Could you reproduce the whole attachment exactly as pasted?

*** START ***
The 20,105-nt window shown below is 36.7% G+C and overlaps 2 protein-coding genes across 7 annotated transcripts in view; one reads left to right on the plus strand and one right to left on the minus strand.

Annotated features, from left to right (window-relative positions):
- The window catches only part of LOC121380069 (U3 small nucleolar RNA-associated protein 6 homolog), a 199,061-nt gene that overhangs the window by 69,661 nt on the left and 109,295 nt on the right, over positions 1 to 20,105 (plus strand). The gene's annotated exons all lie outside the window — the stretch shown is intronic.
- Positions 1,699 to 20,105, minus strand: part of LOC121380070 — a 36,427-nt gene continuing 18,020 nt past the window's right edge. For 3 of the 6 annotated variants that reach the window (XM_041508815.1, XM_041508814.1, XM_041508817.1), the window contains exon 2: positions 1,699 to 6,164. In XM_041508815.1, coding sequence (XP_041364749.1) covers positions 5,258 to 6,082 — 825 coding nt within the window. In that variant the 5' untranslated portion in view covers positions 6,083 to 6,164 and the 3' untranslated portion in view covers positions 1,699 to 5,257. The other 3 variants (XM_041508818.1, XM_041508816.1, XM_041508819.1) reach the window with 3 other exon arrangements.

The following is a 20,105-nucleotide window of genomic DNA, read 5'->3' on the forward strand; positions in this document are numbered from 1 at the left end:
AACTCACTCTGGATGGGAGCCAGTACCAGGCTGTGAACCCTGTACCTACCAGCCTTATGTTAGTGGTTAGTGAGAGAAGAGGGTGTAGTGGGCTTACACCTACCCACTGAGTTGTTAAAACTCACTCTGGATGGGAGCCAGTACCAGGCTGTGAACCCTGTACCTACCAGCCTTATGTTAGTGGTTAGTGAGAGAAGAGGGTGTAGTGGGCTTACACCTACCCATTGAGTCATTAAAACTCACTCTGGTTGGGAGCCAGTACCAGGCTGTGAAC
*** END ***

The 20,105-nt window shown below is 36.7% G+C and overlaps 2 protein-coding genes across 7 annotated transcripts in view; one reads left to right on the plus strand and one right to left on the minus strand.

Annotated features, from left to right (window-relative positions):
- The window catches only part of LOC121380069 (U3 small nucleolar RNA-associated protein 6 homolog), a 199,061-nt gene that overhangs the window by 69,661 nt on the left and 109,295 nt on the right, over positions 1 to 20,105 (plus strand). The gene's annotated exons all lie outside the window — the stretch shown is intronic.
- Positions 1,699 to 20,105, minus strand: part of LOC121380070 — a 36,427-nt gene continuing 18,020 nt past the window's right edge. For 3 of the 6 annotated variants that reach the window (XM_041508815.1, XM_041508814.1, XM_041508817.1), the window contains exon 2: positions 1,699 to 6,164. In XM_041508815.1, coding sequence (XP_041364749.1) covers positions 5,258 to 6,082 — 825 coding nt within the window. In that variant the 5' untranslated portion in view covers positions 6,083 to 6,164 and the 3' untranslated portion in view covers positions 1,699 to 5,257. The other 3 variants (XM_041508818.1, XM_041508816.1, XM_041508819.1) reach the window with 3 other exon arrangements.

The following is a 20,105-nucleotide window of genomic DNA, read 5'->3' on the forward strand; positions in this document are numbered from 1 at the left end:
AACTCACTCTGGATGGGAGCCAGTACCAGGCTGTGAACCCTGTACCTACCAGCCTTATGTTAGTGGTTAGTGAGAGAAGAGGGTGTAGTGGGCTTACACCTACCCACTGAGTTGTTAAAACTCACTCTGGATGGGAGCCAGTACCAGGCTGTGAACCCTGTACCTACCAGCCTTATGTTAGTGGTTAGTGAGAGAAGAGGGTGTAGTGGGCTTACACCTACCCATTGAGTCATTAAAACTCACTCTGGTTGGGAGCCAGTACCAGGCTGTGAAC